The cost of moving house can add up, so it pays to be prepared. We’re here to help you get your head around the different fees involved, and how much you can expect to pay.
Cost of moving house in the UK
Here are some of the costs you can expect to pay when buying a house and moving:
- Legal fees
- Valuation & mortgage arrangement costs
- Survey cost
- Estate agent fees (if you have a house to sell)
- Stamp duty
- Removal company
- Cleaning costs
- Mail redirection
- Settling in
Average cost of moving house – the break down
Of course, every situation is different and individual circumstances change, including how long it takes to move house. However, it’s helpful to have some ballpark figures to give you an idea of where you stand.
- Cost: Between £800-£2,000
Conveyancing solicitors are vital whether you’re buying or selling (or both). They will take on a range of legal work during the conveyancing process, including the deposit transfer, being the point of contact for your mortgage lender and exchanging contracts. Conveyancing fees vary, but can be thousands, depending on property type and other factors.
Valuation & mortgage costs
- Valuation fee: £150-£1,500 (depends on property value)
- Booking fee: Around £100-£250
- Arrangement fee: Up to £2,000 (can be free)
- Mortgage broker fee: Around £500 (if you use one)
- Or they might charge commission – depends on mortgage value
- Mortgage account fee: £200-£300
Need help finding the best deal for you? Get a quote from a mortgage adviser below for free, without the fuss or headache.
The price you’ll pay depends on the type of property survey you get. Estimated costs are:
- RICS condition report: £250+
- RICS homebuyer report – survey only: £350+
- RICS homebuyer report – survey & valuation: £400+
- Building survey – £500-£600
- New build snagging survey – £300-£600
Each of these has varying degrees of depth and will look at different things. For example, it’s recommended you get a building survey (also known as a full structural survey) if you’re buying a particularly old home.
A survey can save you money later down the line by revealing any hidden issues, or help you negotiate a house price lower.
Estate agent fees
If selling your property, your estate agent will charge a fee, usually between 1%-3% of the sale price, or a flat fee. VAT may or may not be included – it’s a good idea to find out when you get a quote.
Optional: you could also choose to use a buying agent to fight your corner and help you get the best price for a property. These either work on a commission basis or using a flat rate.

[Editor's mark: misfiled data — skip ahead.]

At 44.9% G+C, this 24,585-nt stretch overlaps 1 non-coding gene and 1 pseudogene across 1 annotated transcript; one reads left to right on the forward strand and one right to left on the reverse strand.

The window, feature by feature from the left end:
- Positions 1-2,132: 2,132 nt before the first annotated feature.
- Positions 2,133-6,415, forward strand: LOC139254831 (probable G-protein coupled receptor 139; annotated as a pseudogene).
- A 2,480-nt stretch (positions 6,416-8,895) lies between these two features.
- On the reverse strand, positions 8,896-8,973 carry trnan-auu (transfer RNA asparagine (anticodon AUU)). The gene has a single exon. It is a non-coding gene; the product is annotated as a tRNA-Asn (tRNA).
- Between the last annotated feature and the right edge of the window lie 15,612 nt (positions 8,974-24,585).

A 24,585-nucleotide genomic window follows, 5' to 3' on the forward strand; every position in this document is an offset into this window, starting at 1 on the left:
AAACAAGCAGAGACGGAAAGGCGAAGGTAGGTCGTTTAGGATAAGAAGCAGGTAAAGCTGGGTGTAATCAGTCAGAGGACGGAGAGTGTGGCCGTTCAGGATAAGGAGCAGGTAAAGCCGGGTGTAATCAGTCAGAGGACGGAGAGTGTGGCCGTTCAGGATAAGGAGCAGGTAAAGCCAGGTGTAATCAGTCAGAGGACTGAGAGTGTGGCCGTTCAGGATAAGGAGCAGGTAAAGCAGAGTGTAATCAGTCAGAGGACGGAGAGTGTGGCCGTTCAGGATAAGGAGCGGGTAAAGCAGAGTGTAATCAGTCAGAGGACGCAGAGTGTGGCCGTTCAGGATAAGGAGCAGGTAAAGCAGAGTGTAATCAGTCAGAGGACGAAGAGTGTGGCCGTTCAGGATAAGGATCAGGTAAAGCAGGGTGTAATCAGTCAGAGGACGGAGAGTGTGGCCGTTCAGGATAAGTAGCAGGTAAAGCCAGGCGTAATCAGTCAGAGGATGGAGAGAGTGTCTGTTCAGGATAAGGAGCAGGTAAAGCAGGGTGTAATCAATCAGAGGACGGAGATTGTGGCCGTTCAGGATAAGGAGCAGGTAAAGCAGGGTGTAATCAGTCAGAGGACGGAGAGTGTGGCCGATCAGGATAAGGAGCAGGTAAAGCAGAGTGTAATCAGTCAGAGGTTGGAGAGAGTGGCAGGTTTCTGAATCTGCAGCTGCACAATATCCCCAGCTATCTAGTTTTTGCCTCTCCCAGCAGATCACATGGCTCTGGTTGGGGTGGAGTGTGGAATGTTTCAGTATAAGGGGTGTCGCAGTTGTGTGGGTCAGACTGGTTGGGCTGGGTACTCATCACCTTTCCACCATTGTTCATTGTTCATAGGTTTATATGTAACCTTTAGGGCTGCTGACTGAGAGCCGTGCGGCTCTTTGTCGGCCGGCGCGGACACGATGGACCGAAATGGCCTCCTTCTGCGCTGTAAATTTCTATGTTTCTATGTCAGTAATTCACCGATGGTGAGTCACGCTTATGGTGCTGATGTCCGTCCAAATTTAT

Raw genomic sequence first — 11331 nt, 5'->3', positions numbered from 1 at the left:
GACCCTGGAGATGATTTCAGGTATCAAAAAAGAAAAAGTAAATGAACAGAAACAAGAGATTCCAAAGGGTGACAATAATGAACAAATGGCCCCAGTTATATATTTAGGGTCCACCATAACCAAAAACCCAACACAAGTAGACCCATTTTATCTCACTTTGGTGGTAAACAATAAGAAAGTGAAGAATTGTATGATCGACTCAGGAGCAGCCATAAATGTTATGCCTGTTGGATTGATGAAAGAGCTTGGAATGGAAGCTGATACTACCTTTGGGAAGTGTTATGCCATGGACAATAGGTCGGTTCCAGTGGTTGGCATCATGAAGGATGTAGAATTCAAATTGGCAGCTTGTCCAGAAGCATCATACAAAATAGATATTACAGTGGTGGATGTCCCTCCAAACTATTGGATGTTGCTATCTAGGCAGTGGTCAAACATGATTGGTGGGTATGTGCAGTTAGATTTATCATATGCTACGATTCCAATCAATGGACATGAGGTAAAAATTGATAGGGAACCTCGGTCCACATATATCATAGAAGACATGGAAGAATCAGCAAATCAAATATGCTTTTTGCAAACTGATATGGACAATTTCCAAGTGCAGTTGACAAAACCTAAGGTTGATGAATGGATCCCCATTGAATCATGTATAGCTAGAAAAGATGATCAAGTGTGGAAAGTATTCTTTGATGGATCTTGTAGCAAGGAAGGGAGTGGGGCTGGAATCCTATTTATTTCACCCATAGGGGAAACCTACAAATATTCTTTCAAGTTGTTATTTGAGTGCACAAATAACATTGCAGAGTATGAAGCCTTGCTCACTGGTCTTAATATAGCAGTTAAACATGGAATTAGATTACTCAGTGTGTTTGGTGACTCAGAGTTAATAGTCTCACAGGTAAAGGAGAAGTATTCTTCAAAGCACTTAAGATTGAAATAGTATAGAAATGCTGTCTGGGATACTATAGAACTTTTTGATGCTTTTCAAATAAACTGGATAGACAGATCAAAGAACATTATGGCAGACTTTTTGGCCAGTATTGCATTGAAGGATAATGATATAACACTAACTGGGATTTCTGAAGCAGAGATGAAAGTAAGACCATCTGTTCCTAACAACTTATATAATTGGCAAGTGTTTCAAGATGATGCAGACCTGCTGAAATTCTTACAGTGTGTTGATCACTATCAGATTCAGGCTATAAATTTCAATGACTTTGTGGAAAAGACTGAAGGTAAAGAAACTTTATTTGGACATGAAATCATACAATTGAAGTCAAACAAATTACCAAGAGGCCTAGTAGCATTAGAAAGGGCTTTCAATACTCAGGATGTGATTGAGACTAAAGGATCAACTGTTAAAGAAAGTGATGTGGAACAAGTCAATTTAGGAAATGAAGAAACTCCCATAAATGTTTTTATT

How much you’ll pay in stamp duty will depend on the purchase price of the property.
- 0% = up to £125,000
- 2% = £125,000-£250,000
- 5% stamp duty on next £250,001 – £925,000
- 10% stamp duty on next £925,001 – £1.5 million
Use our stamp duty calculator to work out roughly how much you’ll be paying.
First-time buyers don’t pay anything on the first £300,000. Currently, there’s a stamp duty holiday ending in June 2021, with a taper to September.
- Cost: Between 5-20% of property price
For a greater variety of mortgage deals and more manageable monthly repayments, it’s recommended you save as high a deposit as you can. However, that can be easier said than done.
For example, the average property price in the UK is £269,150. A 20% deposit = £53,830.
- Home insurance: £130-£200
It’s recommended you take out buildings insurance from the moment you exchange contracts, as you become legally responsible for the property. You can often find good deals on contents and building insurance combined.
- Cost: £500-£1,000 (moving costs depend on distance and the amount of possessions)
It’s recommended you use a professional removal company, otherwise your possessions may not be covered by your insurance when in transit. Knowing how to move house can be tough, so having the right team can make things much easier.
- Cost: £50-£150
If you’re currently renting, check your tenancy agreement to see if your landlord requires a professional clean when you move out.
- Cost: £33.99+
Make sure you redirect your mail once you’ve moved home, which can be easily done online. It’s based on surnames, so if you’re moving with someone with a different one, they’ll need to redirect theirs separately.
Even once you have the keys in your hand, the spending likely won’t stop just yet.
For example, you may need new furniture, or want to redecorate. Depending on the size of the renovation project, it’s recommended you find a tradesman for the job – some things are best left to the professionals!
Money-saving tip: switch your energy supplier. You can save hundreds on your utility bills by finding a better deal when you move in.